Former female winners presented many of the awards. Former Best Actress winner for “The Queen,” Helen Mirren and two-time Oscar winner Jane Fonda both looked stunning as they presented together. International treasure Rita Moreno looked gorgeous as ever in the same dress she wore when she won Best Supporting Actress for “West Side Story” in 1962. The feisty and fabulous 86-year-old was a delight as a presenter. Two-time Oscar Winner Jodie Foster got to show off her sense of humor as she joked with fellow past Best Actress winner Jennifer Lawrence that they had been “I, Tonya-ed” and tripped by Meryl Streep. Lawrence famously tripped up the stairs when she won her Oscar for “Silver Linings Playbook in 2013.” Eva Marie Saint, who won her Best Supporting Actress Oscar in 1954 for “On the Waterfront,” made an elegant presenter at the age of 93-years-old.

Out of its 13 nominations, “The Shape of Water” went home with 4 Oscars, including the top 2 awards of the night: Best Picture and Best Director for Guillermo Del Toro. Both of these wins were somewhat considered upsets, despite how successful the film has been at Oscar precursor shows. The controversial and dark fairy tale about a mute janitor who falls in love with a fish man is visually stunning but was recently slapped with a copyright infringement lawsuit claiming Del Toro plagiarized Pulitzer Prize-winning playwright Paul Zindel’s the play “Let Me Hear You Whisper.”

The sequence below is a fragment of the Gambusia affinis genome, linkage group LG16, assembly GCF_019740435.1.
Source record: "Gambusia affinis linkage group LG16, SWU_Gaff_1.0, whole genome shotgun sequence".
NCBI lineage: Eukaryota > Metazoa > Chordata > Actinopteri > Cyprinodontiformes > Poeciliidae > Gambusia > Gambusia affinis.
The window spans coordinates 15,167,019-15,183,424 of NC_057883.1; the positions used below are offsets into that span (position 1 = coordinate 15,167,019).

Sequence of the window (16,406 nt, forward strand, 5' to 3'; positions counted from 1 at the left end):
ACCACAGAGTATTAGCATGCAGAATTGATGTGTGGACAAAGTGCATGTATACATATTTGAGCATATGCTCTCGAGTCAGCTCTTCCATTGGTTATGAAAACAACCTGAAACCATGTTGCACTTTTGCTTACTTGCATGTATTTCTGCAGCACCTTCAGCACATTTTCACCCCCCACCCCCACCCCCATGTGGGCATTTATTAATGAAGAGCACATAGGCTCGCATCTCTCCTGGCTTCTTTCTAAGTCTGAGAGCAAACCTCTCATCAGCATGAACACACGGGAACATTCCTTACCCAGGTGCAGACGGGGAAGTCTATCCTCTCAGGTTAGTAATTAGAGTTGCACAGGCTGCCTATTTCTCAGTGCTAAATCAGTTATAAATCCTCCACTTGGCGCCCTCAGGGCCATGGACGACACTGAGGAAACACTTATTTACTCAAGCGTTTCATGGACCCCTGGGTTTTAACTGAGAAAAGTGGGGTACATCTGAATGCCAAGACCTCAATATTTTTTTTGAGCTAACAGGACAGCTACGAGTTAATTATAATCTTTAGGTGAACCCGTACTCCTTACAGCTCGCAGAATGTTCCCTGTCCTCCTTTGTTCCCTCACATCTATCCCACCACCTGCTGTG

For Best Picture, both “Three Billboards Outside Ebbing, Missouri” and “Get Out” had won more prizes in pre-Oscar events in Awards Season, making themselves seem more likely to win. With the Academy’s preferential ballot system that is exclusively used for Best Picture, Oscar voters rank the nominees. Statistically, the film with the most second and third place votes wins Best Picture.

Jordan Peele of “Get Out” and Greta Gerwig of “Lady Bird” each had a lot of support for Best Director even though Del Toro had been winning the prize throughout the Awards Season. All three of them—Gerwig, Peele and Del Toro—also competed in the Best Original Screenplay category. Peele came out the victor for his brilliant “Get Out” script that blends horror and satire to address race relations in America. The other award for writing went to James Ivory’s adapted screenplay for “Call Me By Your Name.”